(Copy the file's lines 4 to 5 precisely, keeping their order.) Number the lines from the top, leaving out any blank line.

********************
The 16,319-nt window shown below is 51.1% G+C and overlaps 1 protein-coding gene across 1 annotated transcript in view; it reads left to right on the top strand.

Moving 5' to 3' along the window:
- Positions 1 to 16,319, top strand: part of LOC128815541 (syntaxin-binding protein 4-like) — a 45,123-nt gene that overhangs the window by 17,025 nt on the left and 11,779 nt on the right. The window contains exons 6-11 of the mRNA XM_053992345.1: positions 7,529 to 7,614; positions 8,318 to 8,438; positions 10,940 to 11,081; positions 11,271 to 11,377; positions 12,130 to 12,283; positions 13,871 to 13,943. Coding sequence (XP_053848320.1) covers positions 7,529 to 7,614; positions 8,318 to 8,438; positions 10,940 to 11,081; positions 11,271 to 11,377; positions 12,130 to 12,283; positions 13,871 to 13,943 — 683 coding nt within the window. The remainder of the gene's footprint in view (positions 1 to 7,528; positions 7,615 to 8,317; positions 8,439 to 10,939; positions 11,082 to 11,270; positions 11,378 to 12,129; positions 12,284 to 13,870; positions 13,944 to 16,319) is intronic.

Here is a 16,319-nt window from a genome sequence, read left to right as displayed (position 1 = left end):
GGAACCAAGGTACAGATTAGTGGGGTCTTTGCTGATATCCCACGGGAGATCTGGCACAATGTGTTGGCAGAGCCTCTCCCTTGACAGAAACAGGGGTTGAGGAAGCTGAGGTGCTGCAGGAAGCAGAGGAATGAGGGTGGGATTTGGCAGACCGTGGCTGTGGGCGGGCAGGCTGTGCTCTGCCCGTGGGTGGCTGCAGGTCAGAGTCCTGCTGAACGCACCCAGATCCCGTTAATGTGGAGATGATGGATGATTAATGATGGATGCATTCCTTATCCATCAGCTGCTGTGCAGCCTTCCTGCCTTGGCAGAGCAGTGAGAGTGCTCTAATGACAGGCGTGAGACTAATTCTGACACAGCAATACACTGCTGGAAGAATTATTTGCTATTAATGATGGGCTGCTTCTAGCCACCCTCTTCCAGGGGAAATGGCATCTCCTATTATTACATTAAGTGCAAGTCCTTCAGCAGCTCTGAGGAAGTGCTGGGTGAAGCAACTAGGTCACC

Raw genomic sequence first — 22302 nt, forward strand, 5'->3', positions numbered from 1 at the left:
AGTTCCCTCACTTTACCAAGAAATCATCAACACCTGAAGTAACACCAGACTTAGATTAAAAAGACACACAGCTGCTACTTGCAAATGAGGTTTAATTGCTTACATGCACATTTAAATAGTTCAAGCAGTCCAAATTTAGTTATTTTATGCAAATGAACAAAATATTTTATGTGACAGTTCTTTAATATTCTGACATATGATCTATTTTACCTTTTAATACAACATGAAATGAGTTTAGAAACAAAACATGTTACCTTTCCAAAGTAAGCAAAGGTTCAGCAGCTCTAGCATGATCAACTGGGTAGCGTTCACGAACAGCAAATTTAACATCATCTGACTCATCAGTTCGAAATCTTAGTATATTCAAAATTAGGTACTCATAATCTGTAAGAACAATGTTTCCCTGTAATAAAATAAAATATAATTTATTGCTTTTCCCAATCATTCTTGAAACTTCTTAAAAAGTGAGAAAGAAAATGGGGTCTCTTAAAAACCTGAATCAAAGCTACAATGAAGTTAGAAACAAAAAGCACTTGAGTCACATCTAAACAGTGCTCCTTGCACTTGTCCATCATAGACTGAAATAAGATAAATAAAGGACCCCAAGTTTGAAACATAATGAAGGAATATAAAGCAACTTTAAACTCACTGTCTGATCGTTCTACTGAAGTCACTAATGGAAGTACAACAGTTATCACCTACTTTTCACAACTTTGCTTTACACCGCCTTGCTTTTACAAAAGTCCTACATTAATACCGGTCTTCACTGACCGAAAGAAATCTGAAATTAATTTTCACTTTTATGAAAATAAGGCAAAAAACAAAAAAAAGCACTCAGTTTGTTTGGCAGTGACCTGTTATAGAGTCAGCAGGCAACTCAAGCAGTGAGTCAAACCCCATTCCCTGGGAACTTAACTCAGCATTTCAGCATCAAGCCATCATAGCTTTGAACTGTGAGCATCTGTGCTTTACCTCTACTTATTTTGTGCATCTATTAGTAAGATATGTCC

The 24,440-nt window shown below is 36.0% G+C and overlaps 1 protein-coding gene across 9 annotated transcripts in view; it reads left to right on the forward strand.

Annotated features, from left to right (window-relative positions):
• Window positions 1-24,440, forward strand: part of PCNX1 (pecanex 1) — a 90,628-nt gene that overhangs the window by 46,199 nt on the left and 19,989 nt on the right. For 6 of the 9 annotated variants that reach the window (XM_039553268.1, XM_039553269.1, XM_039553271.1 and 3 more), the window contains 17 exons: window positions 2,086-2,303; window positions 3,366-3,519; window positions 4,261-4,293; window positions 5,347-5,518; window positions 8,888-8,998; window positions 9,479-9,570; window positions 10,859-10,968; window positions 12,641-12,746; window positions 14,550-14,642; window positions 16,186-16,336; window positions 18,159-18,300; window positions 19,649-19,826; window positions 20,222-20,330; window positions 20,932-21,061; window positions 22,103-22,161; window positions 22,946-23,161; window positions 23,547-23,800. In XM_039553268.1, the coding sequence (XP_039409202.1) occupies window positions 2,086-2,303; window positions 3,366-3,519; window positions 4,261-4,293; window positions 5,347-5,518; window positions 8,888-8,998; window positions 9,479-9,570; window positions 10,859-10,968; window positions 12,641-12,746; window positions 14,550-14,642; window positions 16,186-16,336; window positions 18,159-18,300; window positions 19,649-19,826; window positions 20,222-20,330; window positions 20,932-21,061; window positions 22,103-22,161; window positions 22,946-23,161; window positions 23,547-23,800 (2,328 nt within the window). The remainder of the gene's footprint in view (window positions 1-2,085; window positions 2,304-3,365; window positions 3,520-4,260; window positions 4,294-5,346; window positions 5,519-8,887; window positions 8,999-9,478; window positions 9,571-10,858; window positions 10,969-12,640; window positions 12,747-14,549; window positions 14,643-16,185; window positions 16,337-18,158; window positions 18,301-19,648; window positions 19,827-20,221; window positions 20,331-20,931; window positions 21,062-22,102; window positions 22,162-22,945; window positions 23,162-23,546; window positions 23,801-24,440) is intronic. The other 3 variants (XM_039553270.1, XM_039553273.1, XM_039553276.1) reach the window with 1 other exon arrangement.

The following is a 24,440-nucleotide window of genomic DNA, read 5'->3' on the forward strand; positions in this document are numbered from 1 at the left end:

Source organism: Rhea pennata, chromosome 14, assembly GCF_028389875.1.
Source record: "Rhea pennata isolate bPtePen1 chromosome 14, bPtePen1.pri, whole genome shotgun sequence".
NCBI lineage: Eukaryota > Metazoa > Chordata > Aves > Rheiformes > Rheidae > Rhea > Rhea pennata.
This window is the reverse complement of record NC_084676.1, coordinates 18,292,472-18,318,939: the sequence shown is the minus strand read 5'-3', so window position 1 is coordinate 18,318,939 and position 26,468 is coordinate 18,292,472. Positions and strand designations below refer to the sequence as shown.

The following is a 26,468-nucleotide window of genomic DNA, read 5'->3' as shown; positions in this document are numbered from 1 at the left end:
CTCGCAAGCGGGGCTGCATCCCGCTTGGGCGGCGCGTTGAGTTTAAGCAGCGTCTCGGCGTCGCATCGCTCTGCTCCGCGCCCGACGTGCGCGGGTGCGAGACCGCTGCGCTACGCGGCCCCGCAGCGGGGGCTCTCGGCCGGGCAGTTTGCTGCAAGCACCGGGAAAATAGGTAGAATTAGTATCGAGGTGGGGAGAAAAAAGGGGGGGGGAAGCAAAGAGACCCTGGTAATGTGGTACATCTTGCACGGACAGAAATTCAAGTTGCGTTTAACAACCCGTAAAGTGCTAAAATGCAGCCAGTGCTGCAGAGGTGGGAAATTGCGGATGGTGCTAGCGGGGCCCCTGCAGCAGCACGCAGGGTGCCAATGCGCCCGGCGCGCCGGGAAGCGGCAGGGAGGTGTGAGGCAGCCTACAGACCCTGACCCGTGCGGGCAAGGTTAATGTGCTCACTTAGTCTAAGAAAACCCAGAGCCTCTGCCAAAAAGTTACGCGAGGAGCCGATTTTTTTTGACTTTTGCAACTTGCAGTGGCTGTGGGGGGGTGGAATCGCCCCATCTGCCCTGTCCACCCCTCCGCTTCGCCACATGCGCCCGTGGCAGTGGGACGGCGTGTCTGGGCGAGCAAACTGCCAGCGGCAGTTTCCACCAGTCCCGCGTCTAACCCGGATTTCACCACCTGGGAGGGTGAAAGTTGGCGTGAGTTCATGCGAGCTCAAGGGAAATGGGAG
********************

Here is a 16,319-nt window from a genome sequence, read left to right as displayed (position 1 = left end):
GGAACCAAGGTACAGATTAGTGGGGTCTTTGCTGATATCCCACGGGAGATCTGGCACAATGTGTTGGCAGAGCCTCTCCCTTGACAGAAACAGGGGTTGAGGAAGCTGAGGTGCTGCAGGAAGCAGAGGAATGAGGGTGGGATTTGGCAGACCGTGGCTGTGGGCGGGCAGGCTGTGCTCTGCCCGTGGGTGGCTGCAGGTCAGAGTCCTGCTGAACGCACCCAGATCCCGTTAATGTGGAGATGATGGATGATTAATGATGGATGCATTCCTTATCCATCAGCTGCTGTGCAGCCTTCCTGCCTTGGCAGAGCAGTGAGAGTGCTCTAATGACAGGCGTGAGACTAATTCTGACACAGCAATACACTGCTGGAAGAATTATTTGCTATTAATGATGGGCTGCTTCTAGCCACCCTCTTCCAGGGGAAATGGCATCTCCTATTATTACATTAAGTGCAAGTCCTTCAGCAGCTCTGAGGAAGTGCTGGGTGAAGCAACTAGGTCACC